The deaths of at least 78 newborns in the ongoing South African listeriosis outbreak has created one of those “teaching moments” about how especially dangerous the pathogen is to pregnant women.

And the U.S. Food and Drug Administration is using the opportunity to warn Hispanic women that they need to pay special attention, not because they are any different than any other pregnant women, but because of some traditional ethnic foods they might eat.

As the largest listeriosis outbreak plays out, part of the anger South Africans have experienced focused on the fact that 78 of the first 180 deaths were of infants. Dr. June Thomas of the country’s National Institute for Communicable Diseases (NICD) said the high number of fatalities included newborns only 28 days old or younger.

Pregnant women and their unborn and newborn children are among the highest risk groups for listeriosis, which is a foodborne disease. FDA says Listeria can affect all races and ethnic groups, but pregnant women are about 10 times more likely than other people to contract listeriosis because of hormonal changes that affect the immune system during pregnancy.

A pregnant mother may pass Listeria to her unborn baby without even knowing it, because she doesn’t feel sick at all; yet the disease can lead to miscarriage, stillbirth, premature labor, the delivery of a low birthweight infant, a wide range of health problems for a newborn, or infant death.

What is listeriosis?
Listeriosis is a foodborne illness caused by eating food contaminated with Listeria bacteria, which are often found in processed foods such as deli meats that have become contaminated, raw milk, and soft cheeses or other products made from unpasteurized milk.

Unlike many other foodborne bacteria, refrigeration does not stop Listeria from growing. Also, its can survive freezing temperatures. However, cooking and commercial processes like pasteurization do destroy Listeria. So, it is vital for pregnant women to avoid milk products like soft cheeses unless the label says they are made with pasteurized milk.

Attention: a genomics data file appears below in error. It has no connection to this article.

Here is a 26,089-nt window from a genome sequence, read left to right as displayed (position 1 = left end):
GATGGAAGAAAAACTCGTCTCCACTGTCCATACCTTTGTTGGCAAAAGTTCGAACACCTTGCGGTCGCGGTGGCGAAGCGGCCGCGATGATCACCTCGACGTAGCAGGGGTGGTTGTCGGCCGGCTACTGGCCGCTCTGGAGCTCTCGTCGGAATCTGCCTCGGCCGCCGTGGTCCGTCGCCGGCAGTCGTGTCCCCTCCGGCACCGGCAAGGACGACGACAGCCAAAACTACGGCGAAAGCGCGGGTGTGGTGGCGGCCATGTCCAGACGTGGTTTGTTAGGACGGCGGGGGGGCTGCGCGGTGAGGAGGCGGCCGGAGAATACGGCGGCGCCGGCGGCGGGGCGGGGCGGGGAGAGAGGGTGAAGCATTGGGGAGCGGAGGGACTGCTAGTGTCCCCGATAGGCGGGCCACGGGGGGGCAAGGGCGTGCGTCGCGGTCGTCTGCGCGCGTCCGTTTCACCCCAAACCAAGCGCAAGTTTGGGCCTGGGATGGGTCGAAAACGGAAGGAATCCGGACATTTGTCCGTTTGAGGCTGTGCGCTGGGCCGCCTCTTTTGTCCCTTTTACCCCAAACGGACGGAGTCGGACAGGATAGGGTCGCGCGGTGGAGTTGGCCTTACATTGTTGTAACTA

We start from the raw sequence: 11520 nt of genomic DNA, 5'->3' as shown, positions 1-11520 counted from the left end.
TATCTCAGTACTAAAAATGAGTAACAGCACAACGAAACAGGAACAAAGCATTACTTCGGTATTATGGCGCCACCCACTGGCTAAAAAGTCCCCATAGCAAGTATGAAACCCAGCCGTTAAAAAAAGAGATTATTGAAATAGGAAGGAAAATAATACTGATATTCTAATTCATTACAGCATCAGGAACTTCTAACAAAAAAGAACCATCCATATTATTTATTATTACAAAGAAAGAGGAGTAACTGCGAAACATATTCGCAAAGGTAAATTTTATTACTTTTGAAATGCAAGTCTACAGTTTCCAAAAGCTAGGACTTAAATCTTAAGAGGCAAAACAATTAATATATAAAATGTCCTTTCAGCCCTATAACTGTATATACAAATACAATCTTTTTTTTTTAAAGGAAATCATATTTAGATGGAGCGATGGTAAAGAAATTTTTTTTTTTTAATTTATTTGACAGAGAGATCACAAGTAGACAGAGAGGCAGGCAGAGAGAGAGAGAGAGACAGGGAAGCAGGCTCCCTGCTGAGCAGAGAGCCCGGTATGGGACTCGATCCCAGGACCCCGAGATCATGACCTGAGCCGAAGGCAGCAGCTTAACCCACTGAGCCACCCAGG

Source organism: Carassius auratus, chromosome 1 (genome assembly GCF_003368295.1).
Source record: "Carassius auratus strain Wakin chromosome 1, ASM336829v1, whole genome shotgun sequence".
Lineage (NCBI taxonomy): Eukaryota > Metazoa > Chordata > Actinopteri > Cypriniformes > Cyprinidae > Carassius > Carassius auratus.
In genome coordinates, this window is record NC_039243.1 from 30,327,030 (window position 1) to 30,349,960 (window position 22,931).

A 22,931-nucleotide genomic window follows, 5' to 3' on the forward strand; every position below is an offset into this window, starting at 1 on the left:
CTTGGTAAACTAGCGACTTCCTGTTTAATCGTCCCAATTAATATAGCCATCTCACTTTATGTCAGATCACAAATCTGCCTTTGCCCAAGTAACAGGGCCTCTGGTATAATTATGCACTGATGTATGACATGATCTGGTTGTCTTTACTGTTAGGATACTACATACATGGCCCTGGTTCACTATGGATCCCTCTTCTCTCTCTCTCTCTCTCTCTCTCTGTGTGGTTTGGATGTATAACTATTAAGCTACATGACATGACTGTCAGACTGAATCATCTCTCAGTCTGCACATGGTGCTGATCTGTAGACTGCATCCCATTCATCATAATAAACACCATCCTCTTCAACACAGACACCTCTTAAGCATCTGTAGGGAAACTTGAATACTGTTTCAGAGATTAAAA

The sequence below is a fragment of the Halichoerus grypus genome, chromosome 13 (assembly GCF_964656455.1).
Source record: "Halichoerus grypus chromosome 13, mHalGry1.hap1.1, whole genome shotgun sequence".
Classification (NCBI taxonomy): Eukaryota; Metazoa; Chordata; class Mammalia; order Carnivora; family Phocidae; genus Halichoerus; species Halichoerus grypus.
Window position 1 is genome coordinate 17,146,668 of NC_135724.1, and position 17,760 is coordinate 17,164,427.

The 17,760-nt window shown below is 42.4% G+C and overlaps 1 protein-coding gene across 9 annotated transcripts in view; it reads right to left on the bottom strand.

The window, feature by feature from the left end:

Pregnant Hispanic women are at greater risk
Pregnant Hispanic women can be at risk for listeriosis because of certain cultural dietary choices. In many Latin American cultures, it is common to eat soft cheeses like Queso Fresco, which are often made from raw, unpasteurized milk. Many women are simply unaware that soft cheeses made with unpasteurized milk can contain potentially deadly bacteria.

In some Hispanic communities in the United States, people have been known to purchase raw milk and use it to make cheese, and then sell it door-to-door. Unlicensed vendors also sell it from carts. This cheese can sometimes also be found in small neighborhood stores.

Symptoms of listeriosis
Listeriosis can cause fever, chills, muscle aches, nausea, and diarrhea, or upset stomach. If the infection spreads to the nervous system, it can lead to headaches, stiff neck, confusion, loss of balance, or convulsions. In extreme cases, death or miscarriages can occur.

Preventing listeriosis in pregnant women
The FDA advises all pregnant women not to eat soft cheeses unless they are made with pasteurized milk and to follow these additional tips to avoid the illness:

Do NOT eat:

  • Soft cheeses (such as Feta, Brie, Camembert, Blue-veined cheeses, and Hispanic-style cheeses such as Queso Blanco, Queso Fresco, Asadero, and Panela) – unless they’re made with pasteurized milk
  • Hot dogs or luncheon meats, unless they’re reheated until steaming
  • Refrigerated pâtés or meat spreads
  • Refrigerated smoked seafood – unless it’s in a cooked dish, such as a casserole

There have been 13 multistate listeriosis outbreaks in the U.S. since 2011.

Cheese, soft cheeses, Ricotta Salata cheeses, and soft raw cheese as a group were the food most often responsible for the outbreaks. Other sources of listeria outbreaks were cantaloupes, bean sprouts, caramel apples, ice cream, packaged salads, raw milk, frozen vegetables, and other dairy products.

The FDA has developed a Community Educator’s Guide, available in English and Spanish, to help teach the public about this serious foodborne risk.

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